Percutaneous endoscopic gastrostomy tube placement in amyotrophic lateral sclerosis: a case series with a multidisciplinary, team-based approach
Background Amyotrophic lateral sclerosis is a progressive neurodegenerative disease that affects motor neurons. When bulbar symptoms impair oral nutritional uptake, guidelines recommend percutaneous endoscopic gastrostomy tube placement. Studies evaluating the appropriate timing and procedural method of placement of gastrostomy tubes have been published; however, no study has been published that evaluated outcomes from a team-based approach to percutaneous endoscopic gastrostomy placement.
Methods A retrospective cohort study was performed to evaluate 26 amyotrophic lateral sclerosis patients with various respiratory statuses, who had percutaneous endoscopic gastrostomy tubes placed using a multidisciplinary approach that included neurology, anesthesia, general surgery, and gastroenterology. Preprocedural risks and postprocedural outcomes were compared with previously published studies.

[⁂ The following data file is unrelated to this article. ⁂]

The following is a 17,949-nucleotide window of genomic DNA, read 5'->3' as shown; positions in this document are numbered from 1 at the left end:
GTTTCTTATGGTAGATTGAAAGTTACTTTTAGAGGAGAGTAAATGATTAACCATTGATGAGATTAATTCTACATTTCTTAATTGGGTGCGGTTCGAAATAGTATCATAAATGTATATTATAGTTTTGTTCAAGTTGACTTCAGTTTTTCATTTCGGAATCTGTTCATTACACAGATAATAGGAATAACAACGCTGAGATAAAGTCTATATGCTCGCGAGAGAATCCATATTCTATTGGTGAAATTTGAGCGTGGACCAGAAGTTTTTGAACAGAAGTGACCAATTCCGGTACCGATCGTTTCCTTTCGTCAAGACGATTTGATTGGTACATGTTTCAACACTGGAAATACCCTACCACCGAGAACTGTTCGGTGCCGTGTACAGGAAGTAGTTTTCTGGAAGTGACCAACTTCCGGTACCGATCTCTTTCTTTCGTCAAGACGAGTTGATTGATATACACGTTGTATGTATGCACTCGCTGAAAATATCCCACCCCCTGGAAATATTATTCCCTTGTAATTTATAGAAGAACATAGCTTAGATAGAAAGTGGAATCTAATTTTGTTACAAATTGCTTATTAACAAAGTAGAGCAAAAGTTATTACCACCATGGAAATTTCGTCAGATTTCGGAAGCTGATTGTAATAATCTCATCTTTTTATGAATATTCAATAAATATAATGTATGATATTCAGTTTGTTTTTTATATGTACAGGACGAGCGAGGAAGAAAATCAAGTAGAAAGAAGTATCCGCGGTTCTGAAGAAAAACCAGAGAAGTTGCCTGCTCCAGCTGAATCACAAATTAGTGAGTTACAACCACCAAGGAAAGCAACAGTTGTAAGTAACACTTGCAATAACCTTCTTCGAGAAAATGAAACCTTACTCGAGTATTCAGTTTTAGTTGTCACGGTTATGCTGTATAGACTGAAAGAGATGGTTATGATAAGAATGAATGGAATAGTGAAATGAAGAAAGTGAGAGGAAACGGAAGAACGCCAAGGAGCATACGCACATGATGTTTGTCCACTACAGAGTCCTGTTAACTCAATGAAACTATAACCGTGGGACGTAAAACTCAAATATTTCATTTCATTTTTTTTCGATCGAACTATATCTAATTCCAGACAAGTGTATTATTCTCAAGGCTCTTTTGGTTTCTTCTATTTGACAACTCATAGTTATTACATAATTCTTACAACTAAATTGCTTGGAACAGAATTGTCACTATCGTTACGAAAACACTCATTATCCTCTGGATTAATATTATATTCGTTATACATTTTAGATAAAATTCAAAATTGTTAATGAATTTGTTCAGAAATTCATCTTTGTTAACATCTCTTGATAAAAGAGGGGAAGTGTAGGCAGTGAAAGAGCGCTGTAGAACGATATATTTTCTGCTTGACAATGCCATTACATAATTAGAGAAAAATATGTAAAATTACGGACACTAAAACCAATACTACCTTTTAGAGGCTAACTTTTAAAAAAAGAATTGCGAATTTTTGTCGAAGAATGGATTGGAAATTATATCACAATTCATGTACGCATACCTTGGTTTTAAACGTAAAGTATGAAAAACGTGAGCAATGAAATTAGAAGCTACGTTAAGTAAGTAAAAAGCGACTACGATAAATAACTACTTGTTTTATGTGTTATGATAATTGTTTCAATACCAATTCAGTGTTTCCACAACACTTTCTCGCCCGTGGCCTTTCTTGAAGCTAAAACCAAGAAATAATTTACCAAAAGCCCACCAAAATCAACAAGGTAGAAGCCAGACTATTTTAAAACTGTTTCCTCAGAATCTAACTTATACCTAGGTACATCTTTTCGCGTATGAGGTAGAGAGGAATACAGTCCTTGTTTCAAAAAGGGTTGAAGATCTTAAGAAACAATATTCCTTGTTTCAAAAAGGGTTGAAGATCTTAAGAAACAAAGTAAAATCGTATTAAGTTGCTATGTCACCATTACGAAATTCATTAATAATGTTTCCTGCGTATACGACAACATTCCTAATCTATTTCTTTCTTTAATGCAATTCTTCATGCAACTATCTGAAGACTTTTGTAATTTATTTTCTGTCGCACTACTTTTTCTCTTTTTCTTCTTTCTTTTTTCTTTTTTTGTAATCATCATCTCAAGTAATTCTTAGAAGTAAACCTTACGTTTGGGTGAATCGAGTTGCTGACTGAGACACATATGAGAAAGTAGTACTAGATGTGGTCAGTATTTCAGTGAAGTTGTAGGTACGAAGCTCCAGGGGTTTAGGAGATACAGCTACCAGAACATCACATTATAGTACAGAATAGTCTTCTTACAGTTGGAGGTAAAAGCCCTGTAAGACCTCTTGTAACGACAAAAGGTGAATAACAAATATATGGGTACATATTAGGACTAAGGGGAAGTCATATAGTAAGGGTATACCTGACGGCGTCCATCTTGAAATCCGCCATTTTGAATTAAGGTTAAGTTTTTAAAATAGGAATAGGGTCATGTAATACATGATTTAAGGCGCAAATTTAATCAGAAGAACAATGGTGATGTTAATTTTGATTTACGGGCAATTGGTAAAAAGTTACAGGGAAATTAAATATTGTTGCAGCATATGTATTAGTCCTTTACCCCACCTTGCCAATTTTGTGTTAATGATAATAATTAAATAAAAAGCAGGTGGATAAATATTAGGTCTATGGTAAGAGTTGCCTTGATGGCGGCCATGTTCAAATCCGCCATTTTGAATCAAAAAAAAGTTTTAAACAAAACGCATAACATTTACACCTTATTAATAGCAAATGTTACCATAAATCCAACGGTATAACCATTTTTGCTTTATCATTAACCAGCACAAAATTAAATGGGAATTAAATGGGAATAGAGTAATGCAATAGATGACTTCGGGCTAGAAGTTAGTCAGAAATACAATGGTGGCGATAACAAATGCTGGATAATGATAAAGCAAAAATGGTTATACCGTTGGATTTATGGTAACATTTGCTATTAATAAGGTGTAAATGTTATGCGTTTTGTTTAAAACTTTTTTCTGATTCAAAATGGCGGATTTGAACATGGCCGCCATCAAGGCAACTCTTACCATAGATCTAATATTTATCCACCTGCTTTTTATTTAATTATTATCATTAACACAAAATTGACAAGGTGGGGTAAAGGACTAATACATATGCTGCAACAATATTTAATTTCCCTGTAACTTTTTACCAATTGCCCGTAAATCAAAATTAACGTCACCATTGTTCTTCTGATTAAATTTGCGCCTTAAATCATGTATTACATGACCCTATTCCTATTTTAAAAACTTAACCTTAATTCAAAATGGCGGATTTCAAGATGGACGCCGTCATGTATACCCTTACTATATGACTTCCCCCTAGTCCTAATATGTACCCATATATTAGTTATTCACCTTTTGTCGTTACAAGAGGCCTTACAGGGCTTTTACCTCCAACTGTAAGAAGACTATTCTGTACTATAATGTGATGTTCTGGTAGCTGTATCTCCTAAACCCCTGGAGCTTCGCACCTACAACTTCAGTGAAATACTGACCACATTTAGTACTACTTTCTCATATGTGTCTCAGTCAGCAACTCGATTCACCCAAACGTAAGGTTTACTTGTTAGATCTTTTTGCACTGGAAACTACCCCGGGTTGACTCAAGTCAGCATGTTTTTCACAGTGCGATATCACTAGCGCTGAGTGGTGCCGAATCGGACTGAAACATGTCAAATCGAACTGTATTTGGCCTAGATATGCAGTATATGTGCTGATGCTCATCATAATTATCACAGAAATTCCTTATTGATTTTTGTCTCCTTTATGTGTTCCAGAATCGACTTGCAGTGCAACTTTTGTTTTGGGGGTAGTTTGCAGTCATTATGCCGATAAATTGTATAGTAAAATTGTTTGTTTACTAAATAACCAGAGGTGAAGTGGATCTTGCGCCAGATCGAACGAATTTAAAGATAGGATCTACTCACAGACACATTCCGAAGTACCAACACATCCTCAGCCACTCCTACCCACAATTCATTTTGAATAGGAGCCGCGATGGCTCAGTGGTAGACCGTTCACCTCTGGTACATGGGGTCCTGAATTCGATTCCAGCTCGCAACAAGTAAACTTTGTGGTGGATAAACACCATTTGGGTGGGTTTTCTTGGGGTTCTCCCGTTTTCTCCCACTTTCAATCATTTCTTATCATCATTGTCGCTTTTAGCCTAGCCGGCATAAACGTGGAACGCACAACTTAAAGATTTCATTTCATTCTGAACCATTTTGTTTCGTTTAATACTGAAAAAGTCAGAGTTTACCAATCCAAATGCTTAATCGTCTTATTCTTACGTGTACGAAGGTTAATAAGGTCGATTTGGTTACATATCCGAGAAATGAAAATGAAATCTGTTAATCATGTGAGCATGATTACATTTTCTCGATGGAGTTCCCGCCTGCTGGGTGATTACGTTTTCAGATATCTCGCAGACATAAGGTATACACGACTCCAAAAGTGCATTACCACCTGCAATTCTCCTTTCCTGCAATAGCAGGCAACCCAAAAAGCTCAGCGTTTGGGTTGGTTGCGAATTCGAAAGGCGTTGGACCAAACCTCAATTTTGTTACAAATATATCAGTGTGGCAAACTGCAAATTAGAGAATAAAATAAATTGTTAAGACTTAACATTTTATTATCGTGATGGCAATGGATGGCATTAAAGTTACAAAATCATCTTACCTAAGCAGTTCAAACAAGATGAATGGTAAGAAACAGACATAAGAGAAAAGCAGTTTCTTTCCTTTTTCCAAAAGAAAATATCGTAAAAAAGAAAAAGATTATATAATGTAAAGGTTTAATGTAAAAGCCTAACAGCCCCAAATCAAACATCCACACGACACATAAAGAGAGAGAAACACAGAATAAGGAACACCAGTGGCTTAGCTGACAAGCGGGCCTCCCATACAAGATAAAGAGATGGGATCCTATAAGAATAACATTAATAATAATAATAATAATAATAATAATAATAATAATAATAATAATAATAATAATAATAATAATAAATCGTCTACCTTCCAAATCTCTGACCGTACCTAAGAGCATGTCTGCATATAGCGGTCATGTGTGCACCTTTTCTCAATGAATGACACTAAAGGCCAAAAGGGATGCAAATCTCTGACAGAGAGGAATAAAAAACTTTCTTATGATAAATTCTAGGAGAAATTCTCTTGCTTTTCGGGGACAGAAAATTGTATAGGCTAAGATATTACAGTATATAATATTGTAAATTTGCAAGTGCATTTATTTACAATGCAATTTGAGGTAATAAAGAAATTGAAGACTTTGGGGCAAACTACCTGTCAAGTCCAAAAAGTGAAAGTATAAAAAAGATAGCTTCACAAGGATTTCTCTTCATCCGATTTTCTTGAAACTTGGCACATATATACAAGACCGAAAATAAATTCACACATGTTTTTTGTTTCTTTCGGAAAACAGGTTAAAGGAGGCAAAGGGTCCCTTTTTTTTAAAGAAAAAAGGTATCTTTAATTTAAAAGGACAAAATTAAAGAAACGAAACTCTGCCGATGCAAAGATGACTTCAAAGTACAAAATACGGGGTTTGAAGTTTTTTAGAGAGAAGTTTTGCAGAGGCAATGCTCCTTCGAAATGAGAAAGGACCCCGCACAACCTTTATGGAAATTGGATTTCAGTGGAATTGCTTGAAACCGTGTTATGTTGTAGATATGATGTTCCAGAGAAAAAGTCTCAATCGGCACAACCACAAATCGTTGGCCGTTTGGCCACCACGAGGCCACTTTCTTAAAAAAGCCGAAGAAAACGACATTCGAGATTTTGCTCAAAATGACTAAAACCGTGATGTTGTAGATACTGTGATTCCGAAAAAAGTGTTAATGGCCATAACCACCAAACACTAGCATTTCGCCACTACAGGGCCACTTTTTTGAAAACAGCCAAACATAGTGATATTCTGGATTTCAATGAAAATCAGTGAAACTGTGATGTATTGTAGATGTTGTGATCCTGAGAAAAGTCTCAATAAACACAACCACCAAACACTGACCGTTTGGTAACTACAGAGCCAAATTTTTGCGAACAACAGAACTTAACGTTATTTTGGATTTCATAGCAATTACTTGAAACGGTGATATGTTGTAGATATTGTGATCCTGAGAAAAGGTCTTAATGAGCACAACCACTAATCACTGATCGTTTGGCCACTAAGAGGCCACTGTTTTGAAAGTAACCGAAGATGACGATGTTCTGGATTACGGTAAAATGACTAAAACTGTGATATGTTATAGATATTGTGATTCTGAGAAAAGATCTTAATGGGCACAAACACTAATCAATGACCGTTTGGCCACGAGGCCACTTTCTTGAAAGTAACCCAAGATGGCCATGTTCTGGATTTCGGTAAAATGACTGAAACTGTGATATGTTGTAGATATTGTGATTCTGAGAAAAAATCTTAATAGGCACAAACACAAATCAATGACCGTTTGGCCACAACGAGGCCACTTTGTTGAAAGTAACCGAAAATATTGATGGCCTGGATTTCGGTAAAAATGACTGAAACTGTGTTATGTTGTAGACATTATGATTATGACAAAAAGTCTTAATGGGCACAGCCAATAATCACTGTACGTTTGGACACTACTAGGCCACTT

Results The mean age at percutaneous endoscopic gastrostomy placement was 66 years. The mean forced vital capacity was 54% and 18 patients (72%) were on noninvasive ventilation. There were 3 minor complications and no major complications prior to index discharge. The mean length of hospital stay was 3 days. There were no delayed complications or deaths. All patients alive at 6 months and 1 year were using their gastrostomy tubes without problems.
Conclusions Compared to previously published studies, a multidisciplinary approach to percutaneous endoscopic gastrostomy placement had a better placement rate, fewer minor and major complications, and a comparative length of stay. These data support the effectiveness of a multidisciplinary approach to increase the success and survival rates of patients with amyotrophic lateral sclerosis.
Keywords Percutaneous endoscopic gastrostomy, amyotrophic lateral sclerosis, nutrition
Ann Gastroenterol 2020; 33 (5): 480-484